© iStock/Anastasia Aleksieieva
While studying Bioinformatics at the Ludwig-Maximilians-Universität München (LMU) and the Technical University of Munich (TUM), Theresa Wirth quickly became aware that she wanted to work in medicine: “Medicine is something that affects people. With it, we’re not working on something that we can’t relate to, and it isn’t very difficult to understand the specific impacts of our work. There is a tangible reason for why I am doing things, and that motivates me.”
Since September 2021, Theresa has been applying this motivation at Fraunhofer IKS as part of the Reasoned AI Decisions team. The department is looking into the ways that artificial intelligence and machine learning can be used for better decision-making in clinical environments. Theresa is looking at the intersection between computer science and medicine: “This translational side fascinates me the most: completely different languages are used in both areas, so communication is incredibly important.”
Clinical knowledge must expand continuously
There is no lack of challenges in doing this: She needs to acquire new clinical knowledge for each project. Furthermore, the data that she works with is often very subjective as not all of the patients have undergone the same medical tests. A high tolerance for frustration is often required for her work, but Theresa noted that “you are working towards a goal that drives you, and I find that helpful.” This aspect is guaranteed in her current project, where she and her team are working to improve the situation of premature babies using AI. It is not always clear why the health of premature babies often develops very differently. Additional research is required to react to this in a more targeted manner.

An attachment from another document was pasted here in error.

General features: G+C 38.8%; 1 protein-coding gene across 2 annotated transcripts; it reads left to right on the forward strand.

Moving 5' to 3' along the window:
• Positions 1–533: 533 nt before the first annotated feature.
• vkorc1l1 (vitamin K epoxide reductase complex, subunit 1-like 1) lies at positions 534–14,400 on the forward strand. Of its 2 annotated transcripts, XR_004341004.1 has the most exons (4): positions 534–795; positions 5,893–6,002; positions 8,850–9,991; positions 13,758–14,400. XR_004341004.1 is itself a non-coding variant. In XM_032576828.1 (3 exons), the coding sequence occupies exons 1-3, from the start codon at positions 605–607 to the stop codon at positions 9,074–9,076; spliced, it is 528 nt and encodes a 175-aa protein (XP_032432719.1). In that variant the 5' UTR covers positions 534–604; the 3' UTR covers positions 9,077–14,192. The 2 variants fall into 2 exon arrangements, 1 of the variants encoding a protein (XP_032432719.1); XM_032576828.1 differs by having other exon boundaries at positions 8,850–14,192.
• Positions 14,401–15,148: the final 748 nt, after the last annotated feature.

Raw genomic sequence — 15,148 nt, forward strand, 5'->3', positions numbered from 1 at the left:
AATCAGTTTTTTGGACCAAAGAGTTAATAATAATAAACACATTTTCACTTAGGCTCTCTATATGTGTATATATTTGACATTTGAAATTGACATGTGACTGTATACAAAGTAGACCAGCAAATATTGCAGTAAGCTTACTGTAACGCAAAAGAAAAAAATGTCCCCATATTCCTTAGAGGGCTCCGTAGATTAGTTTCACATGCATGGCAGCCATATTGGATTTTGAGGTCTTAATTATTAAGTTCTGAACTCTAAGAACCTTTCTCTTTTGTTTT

The journey to applied research
Theresa’s career in science began when she was a student, with her internship at Helmholtz Zentrum in Munich. She quickly developed a fascination for research: “I think that I always need a new challenge — I find it incredibly exciting to have something new to get to the bottom of, even if it can be a bit tedious sometimes.” This is why she initially decided to pursue a doctorate following her studies: “A lot of my PhD was associated with developing methods, and I realized that I prefer to be closer to people than to deliberate over the solution to a theoretical problem. It was taking me in a direction that I didn’t feel comfortable with. My PhD would have forced me onto the track of methodology and I wanted to go in the other direction and conduct applied research instead.”
She did, however, remain incredibly excited by the topic and wanted to pursue it further, which is why she moved to Fraunhofer IKS in September 2021: “I was able to focus even more on what I’m interested in. Who knows what will happen in a couple of years, maybe I will want to do a PhD at some point. But for now, I’m very happy.”
In her free time, Theresa loves being in nature. “I really love being in the mountains. We have a little RV which we often take to South Tyrol, and it does me so much good.” Besides the mountains, she spends a lot of time at the sports hall in her hometown of Grafing, where she practices acrobatics and aerial arts as well as being a trainer.